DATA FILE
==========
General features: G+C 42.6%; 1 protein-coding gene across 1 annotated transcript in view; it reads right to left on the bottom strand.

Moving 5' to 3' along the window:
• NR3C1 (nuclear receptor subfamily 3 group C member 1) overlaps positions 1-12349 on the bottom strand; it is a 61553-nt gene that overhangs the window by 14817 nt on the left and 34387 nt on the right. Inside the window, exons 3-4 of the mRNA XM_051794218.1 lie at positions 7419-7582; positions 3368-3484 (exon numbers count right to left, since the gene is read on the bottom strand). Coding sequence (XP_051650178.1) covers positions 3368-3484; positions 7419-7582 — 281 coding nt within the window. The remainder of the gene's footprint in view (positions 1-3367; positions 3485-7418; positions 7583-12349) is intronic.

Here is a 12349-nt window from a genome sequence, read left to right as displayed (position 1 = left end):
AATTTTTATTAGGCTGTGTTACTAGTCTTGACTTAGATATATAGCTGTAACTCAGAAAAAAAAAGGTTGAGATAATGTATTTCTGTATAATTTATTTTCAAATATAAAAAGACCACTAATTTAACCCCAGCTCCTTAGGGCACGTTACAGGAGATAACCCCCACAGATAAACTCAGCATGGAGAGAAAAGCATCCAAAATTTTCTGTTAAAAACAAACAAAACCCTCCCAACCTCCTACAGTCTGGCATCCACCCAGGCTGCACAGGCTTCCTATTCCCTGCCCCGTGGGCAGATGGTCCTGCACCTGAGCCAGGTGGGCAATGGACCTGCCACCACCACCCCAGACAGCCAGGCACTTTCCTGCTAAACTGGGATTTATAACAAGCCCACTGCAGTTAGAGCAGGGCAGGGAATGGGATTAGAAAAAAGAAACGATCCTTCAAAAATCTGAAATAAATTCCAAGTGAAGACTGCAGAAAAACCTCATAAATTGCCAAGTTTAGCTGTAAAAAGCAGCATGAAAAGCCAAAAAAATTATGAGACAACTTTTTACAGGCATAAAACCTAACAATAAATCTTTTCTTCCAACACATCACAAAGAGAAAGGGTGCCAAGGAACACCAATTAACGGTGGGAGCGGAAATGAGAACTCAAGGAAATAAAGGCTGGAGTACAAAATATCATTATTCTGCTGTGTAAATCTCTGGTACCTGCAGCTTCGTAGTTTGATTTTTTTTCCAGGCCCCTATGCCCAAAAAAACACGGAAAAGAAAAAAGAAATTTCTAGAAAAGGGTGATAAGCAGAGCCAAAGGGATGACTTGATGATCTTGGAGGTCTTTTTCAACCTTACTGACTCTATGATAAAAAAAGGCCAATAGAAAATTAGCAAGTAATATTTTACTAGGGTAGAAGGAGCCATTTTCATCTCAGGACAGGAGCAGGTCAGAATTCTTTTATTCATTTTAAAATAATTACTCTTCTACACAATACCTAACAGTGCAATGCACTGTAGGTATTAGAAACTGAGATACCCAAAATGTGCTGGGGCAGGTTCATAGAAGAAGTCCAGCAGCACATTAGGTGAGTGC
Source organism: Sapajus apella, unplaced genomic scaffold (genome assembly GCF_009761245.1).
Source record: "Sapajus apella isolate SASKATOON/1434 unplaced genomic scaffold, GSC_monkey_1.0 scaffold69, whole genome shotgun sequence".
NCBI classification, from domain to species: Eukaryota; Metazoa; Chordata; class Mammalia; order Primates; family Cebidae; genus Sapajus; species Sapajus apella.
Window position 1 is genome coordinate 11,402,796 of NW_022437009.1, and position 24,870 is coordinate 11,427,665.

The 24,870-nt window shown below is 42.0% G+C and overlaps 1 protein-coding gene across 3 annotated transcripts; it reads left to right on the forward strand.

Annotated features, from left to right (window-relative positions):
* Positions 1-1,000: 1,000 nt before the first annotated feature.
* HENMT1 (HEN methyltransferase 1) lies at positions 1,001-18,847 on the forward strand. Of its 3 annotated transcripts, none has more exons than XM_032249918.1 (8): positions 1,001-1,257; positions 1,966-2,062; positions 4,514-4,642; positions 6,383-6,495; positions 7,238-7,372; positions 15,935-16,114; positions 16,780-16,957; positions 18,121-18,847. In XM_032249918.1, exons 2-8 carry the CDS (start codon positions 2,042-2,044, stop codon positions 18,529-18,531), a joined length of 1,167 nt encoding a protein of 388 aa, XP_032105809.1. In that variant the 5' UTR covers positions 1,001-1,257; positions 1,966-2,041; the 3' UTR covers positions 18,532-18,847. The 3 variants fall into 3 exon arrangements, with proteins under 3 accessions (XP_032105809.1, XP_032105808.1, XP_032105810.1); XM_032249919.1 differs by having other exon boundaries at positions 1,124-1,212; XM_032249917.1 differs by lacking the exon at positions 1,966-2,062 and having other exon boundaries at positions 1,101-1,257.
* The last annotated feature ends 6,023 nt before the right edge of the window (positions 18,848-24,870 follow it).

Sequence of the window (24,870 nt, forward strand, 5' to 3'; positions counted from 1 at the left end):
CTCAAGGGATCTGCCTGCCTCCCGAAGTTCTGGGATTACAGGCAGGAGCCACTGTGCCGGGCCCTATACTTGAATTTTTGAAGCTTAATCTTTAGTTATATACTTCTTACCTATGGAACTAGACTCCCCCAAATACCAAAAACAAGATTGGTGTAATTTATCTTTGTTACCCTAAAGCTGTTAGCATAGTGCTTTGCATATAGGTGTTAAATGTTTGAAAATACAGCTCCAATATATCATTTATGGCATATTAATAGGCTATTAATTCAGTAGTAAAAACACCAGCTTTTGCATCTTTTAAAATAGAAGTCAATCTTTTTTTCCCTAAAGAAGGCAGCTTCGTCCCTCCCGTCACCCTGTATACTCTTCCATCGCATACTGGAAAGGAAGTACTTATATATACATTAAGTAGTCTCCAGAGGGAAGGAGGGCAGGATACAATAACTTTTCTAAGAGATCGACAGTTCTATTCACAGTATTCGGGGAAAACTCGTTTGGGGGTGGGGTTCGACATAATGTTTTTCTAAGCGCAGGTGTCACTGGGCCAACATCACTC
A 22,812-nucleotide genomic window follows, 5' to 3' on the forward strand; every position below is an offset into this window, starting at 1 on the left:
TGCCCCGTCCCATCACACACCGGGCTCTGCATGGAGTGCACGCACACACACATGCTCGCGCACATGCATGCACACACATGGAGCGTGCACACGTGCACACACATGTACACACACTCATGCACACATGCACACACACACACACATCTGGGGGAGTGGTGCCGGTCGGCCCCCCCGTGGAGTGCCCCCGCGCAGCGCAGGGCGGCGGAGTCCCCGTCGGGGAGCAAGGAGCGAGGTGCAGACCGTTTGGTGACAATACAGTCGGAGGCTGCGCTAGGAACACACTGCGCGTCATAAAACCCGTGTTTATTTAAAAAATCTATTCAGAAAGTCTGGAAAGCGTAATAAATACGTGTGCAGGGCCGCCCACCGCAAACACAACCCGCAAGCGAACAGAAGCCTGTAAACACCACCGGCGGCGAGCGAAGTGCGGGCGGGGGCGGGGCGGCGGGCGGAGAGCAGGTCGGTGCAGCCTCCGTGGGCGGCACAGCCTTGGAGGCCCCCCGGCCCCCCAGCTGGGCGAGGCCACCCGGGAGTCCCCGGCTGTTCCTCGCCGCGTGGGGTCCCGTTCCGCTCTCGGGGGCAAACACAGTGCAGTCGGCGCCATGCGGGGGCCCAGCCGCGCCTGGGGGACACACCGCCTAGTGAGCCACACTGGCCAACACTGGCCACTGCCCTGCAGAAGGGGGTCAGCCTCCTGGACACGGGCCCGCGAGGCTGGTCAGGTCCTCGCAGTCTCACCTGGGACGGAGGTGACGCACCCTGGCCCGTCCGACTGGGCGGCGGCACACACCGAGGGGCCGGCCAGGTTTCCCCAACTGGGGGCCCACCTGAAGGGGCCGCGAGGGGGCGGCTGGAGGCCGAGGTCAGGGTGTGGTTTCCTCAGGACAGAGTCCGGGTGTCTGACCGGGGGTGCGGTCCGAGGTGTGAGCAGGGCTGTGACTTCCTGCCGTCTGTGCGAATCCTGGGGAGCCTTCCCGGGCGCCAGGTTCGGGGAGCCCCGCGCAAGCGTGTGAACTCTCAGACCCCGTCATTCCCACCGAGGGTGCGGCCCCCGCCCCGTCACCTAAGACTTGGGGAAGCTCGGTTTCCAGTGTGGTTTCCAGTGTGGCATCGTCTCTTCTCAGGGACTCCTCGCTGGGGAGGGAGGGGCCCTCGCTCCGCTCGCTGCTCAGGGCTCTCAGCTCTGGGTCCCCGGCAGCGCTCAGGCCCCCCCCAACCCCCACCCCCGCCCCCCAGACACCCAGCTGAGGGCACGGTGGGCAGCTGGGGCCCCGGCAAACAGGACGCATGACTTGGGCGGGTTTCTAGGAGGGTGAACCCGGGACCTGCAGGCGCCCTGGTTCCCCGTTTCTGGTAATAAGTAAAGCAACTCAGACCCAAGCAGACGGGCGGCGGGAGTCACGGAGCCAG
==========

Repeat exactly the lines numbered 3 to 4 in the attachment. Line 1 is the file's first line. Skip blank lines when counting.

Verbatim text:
• NR3C1 (nuclear receptor subfamily 3 group C member 1) overlaps positions 1-12349 on the bottom strand; it is a 61553-nt gene that overhangs the window by 14817 nt on the left and 34387 nt on the right. Inside the window, exons 3-4 of the mRNA XM_051794218.1 lie at positions 7419-7582; positions 3368-3484 (exon numbers count right to left, since the gene is read on the bottom strand). Coding sequence (XP_051650178.1) covers positions 3368-3484; positions 7419-7582 — 281 coding nt within the window. The remainder of the gene's footprint in view (positions 1-3367; positions 3485-7418; positions 7583-12349) is intronic.

Here is a 12349-nt window from a genome sequence, read left to right as displayed (position 1 = left end):